Le film à venir (1997)
(The Film to Come)
Un film de Raoul Ruiz
This mystical short film has a narrator telling us about a "strange philanthropical secret society" that has been in existence for seven years at a certain building. Its members, Philokinetes, devote their energy and money to studying and promoting a fragment of film they call 'The Film to Come'. The fragment runs for twenty-three seconds and is in a loop. Thus projected, it can last for hours, days, even years. Apparently, after viewing this fragment one can become somewhat enlightened, and in a deep hypnotic state, brought about by over-repetition of the revealing fragment. As the narrator says: "Once you reach this state, you can see, so they say."
The next section of the film is a watershed: for the narrator is now a different voice and telling us that the fragment has been stolen and the Philokinetes were now in a deep identity crisis. There is a large book of apocryphal wisdom shown called 'Double Book of the Dancing Mysteries' that the sect read. Knowledge derived from this book of "mumbo-jumbo and untruths" leads the Philokinetes to believe that cinema had a life independent to humans. Cinema, they said, is "the primeval soup of a new life form. Therefrom were to emerge pure screening creatures, or non topical beings. Vast sets of loops, from which everyone would own a short endless return to self."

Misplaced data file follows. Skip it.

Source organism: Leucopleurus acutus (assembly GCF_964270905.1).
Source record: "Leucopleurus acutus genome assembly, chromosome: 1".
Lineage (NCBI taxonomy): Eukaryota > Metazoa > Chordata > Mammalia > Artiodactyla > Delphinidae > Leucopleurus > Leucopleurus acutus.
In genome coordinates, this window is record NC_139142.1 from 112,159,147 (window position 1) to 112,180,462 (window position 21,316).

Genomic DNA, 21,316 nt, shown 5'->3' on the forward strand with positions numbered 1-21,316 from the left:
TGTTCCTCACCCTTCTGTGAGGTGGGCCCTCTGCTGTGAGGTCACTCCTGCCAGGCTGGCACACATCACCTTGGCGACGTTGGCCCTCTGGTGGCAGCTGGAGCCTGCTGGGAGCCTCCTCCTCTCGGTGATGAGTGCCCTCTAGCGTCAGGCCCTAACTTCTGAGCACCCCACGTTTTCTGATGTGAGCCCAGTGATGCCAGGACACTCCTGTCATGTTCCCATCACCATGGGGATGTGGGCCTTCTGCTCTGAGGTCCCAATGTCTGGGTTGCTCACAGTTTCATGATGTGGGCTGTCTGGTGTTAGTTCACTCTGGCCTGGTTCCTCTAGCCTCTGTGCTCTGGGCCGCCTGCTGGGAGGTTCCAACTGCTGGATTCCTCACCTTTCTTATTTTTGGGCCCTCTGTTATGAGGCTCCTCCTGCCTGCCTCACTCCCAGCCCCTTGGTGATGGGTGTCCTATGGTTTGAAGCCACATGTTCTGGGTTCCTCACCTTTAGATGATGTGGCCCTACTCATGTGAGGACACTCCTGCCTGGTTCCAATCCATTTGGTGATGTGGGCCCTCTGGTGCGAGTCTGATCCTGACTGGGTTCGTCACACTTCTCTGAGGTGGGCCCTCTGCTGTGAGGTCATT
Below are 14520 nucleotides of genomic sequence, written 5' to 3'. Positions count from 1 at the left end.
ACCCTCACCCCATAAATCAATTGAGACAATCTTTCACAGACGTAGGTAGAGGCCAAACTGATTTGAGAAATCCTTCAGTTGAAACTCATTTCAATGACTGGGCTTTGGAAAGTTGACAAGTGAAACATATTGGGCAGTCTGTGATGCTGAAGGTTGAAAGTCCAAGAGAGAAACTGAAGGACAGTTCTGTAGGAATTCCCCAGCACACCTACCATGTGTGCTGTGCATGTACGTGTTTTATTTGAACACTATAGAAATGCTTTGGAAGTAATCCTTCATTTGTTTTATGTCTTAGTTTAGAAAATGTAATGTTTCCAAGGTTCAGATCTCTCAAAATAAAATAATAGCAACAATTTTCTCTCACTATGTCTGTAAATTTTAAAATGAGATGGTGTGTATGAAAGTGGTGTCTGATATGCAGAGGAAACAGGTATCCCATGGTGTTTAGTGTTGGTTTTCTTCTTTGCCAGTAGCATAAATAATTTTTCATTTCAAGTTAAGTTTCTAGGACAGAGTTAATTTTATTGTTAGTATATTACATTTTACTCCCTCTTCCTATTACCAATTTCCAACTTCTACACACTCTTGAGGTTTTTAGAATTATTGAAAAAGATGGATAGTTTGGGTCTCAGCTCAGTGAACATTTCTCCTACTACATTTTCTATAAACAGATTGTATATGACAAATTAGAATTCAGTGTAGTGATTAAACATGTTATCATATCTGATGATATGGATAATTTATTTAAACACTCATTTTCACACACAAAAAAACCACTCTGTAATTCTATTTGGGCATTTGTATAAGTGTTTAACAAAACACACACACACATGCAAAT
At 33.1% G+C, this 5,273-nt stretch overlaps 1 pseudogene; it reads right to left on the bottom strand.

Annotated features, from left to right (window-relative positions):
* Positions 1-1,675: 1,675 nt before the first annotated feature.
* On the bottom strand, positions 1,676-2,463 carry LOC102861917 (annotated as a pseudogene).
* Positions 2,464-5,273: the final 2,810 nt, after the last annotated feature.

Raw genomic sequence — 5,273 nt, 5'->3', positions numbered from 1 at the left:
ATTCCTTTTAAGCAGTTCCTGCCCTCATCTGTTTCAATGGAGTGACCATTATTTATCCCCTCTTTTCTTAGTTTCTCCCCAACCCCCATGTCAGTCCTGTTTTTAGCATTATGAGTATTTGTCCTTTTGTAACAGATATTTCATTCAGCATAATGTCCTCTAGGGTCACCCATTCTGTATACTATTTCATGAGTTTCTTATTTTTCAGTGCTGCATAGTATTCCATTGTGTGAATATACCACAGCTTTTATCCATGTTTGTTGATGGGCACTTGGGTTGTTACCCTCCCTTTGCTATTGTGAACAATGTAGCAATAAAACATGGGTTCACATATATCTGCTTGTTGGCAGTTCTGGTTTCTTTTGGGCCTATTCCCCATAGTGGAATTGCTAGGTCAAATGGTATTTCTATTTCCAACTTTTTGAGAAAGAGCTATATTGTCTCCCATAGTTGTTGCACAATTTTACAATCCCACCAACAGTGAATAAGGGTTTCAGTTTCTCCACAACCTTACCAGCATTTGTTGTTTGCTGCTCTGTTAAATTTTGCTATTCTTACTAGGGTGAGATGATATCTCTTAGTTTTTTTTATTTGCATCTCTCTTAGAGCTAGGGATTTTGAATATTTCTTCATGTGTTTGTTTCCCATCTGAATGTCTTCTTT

Later the Philokinetes claim that the lost fragment was found by the narrator's daughter, an event which sparks off feasts and banquets which lasted for weeks. The narrator's voice changes again as he dies whilst overlooking two priests undergoing a solemn leafing through the Double Book, after they have taken a vow of illiteracy. The narrator's soul has now run away to a cinema, but more importantly, it had become a part of the fragment entitled The Film to Come.
Shot mainly in black and white, Ruiz's familiar shooting style and camera angles are evident in his esoteric and interesting nine minute film.